The Youngs

THE YOUNG FAMILY takes a photo after Ray Young was named the 2019 recipient of the Southern Cotton Ginners Association Vandergriff Pioneer Award. Pictured are (from left) Danny Jennings, June Young Jennings, Jesse Young, Ray Young, Leslie Young, Dorothy Young, Marlene Young and Tony Young. (Submitted photo)

Ray and Dorothy Young, whose four children first worked on the family farm as youngsters and then received their degrees from Louisiana Tech, have made a generous gift to support two professorships in the School of Agricultural Sciences and Forestry with a focus on Agriculture in Tech’s College of Applied and Natural Sciences.

The Louisiana Education Quality Support Fund, established by the State of Louisiana, matches gifts of $80,000 with state funds of $20,000 to create $100,000 professorships; the Youngs have helped create two professorships.

“Ray and Dorothy Young are well-known in the agricultural sector for their work ethic, innovation, and integrity,” said Dr. Gary Kennedy, dean of Tech’s College of Applied and Natural Sciences. “It is an honor for us to receive two new endowed professorships that will be established in their name and their family’s name. The professorships will allow us to attract and retain talented faculty, which in turn will be beneficial to all of our students. We very much appreciate the Young’s strong support of our academic programs in agriculture.”

Ray Young graduated from Tech in plant science in 1950 and began a family tradition as each of the Young’s children became a Bulldog:

  • Tony R. Young, Class of 1977, Psychology. Dr. Young went on to become the Chester Ellis Endowed Professor in Education at Tech and manager of its Psychological Services Clinic;
  • Peggy Young Kallevig, Class of 1981, and Mary Young Jennings, Class of 1984, each a graduate in the School of Human Ecology;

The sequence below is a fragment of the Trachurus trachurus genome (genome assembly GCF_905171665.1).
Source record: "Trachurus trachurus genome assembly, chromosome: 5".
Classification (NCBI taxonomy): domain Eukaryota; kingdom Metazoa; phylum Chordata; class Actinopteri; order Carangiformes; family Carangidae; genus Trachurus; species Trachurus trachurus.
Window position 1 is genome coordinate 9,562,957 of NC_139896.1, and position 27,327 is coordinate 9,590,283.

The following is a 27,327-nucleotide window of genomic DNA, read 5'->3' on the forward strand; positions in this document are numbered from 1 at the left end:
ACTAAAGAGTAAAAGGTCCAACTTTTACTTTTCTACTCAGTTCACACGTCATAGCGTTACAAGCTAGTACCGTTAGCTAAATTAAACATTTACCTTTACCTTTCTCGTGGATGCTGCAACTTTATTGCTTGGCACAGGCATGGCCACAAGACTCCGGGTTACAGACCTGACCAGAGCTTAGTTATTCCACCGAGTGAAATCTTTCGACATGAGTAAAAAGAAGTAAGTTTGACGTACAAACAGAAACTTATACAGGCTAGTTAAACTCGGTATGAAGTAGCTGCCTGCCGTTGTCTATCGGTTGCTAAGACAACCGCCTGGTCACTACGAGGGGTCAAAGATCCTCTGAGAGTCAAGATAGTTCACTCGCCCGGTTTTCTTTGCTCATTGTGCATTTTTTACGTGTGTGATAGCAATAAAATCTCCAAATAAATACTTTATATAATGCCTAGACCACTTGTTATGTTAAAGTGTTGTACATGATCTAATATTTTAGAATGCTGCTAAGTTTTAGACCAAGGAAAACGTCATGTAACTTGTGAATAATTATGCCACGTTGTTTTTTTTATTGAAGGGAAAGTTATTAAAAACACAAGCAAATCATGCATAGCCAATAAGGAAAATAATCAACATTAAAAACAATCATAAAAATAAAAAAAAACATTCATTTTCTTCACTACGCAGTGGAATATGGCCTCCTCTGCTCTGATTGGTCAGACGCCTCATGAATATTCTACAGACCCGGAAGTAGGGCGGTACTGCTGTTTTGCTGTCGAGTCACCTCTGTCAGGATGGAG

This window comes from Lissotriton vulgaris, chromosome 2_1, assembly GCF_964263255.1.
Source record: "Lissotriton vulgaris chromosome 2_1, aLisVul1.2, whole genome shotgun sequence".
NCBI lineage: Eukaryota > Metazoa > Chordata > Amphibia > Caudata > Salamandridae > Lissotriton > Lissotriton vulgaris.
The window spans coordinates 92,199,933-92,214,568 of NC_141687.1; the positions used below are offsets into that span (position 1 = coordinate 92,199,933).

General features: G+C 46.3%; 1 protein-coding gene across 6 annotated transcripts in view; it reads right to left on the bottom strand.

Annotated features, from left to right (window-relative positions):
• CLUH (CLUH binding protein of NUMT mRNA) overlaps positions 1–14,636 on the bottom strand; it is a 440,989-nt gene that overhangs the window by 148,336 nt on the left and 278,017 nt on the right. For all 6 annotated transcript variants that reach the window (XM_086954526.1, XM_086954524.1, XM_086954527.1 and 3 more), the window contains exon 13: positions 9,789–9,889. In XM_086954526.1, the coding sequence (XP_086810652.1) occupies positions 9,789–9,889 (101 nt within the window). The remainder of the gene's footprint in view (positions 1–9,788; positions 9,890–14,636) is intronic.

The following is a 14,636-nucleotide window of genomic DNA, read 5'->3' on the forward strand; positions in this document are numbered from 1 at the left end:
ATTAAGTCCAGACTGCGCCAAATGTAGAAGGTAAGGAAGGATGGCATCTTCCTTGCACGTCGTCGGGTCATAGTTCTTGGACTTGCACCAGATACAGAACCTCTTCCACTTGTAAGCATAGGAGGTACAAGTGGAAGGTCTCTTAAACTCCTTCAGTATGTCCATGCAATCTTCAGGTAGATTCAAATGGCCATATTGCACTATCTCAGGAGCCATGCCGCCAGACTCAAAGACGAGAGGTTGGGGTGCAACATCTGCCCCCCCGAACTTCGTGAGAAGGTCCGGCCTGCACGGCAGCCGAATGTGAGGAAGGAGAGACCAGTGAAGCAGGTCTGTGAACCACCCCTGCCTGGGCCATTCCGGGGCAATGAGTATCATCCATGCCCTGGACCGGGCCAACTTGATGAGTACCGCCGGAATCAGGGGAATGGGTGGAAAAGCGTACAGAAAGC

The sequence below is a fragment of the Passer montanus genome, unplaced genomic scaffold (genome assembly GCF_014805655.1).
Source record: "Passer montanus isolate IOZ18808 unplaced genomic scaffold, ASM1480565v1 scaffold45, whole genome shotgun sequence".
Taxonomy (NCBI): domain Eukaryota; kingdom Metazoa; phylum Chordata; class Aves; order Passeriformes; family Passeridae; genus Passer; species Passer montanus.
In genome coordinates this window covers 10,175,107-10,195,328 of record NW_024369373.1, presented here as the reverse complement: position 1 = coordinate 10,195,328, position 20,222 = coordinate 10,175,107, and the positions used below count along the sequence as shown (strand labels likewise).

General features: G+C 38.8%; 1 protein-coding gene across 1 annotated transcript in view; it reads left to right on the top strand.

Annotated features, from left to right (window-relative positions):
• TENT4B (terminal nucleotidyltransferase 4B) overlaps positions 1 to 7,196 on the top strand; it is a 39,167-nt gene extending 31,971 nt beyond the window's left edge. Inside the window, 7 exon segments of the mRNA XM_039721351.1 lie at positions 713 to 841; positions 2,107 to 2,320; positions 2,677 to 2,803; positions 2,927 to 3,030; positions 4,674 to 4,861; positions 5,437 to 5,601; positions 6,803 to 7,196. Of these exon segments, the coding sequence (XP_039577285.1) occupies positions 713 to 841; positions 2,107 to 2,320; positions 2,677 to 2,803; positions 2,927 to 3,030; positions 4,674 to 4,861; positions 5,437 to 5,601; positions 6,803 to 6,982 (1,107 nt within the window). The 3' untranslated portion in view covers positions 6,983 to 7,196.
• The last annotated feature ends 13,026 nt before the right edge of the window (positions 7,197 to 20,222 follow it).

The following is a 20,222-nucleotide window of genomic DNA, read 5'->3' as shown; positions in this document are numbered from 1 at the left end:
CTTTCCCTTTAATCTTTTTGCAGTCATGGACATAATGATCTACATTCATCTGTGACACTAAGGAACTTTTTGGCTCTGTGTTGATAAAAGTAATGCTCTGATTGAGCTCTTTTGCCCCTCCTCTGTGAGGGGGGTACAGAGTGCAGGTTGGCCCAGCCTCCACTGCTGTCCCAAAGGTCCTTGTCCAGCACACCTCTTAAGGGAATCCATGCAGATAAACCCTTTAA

• Jesse Young, Class of 1984, School of Agricultural Science and Forestry; he followed his dad’s footsteps and today works with his dad and manages the family farm.

Even before attending Tech, Ray had long been working in the profession he’d become professionally trained for in Ruston. At 14 years old in 1943, he was managing the family farm near Hico while his two brothers were away serving in World War II and his father was working away from home as a bridge builder; his father would come home most weekends to help prepare Ray for the next week of farm work.

He began checking cotton while as a college student in 1949 and today is America’s longest-tenured crop consultant. For his decades of service to cotton and agriculture, he was recently named the 2019 recipient of the Southern Cotton Ginners Association Vandergriff Pioneer Award that recognizes those who have made contributions that represent industry-changing advancements; it’s just the latest of the many awards he’s earned, including his selection by his peers in the Louisiana Agricultural Hall of Fame.

Young has seen the wholesale changes in the industry. As a boy he farmed with mules; hardly anyone had a tractor. He’s seen the eradication of the boll weevil, an advancement that “saved the cotton industry,” he said, and major strides in the control of budworms and weeds due to advanced technology.

Among the largest innovations in the cotton industry during his career are the invention of the mechanical cotton picker, the cotton module builder, and gin-owned warehouses.

By him every step of the way has been Dorothy, a blueprint of what any consultant would want his companion to be. When the couple started out, Dorothy housed the young cotton checkers who worked for Ray and at one point was cooking hot breakfasts and suppers for as many as 18 people daily. She did everything from helping them clean their clothes to ordering flowers for their girlfriends, and at the same time she kept all the books, did the payroll, and paid the bills for the business.

“The Lord has blessed us,” she said, “and we are grateful for that.”

As the Youngs chose to do, alumni and friends of the University have the opportunity to take advantage of state matching funds and assist Tech in meeting a critical need — attracting and retaining outstanding faculty. The income from the endowed professorships is used to supplement faculty salaries and to provide faculty support, such as equipment and supplies needed for research.

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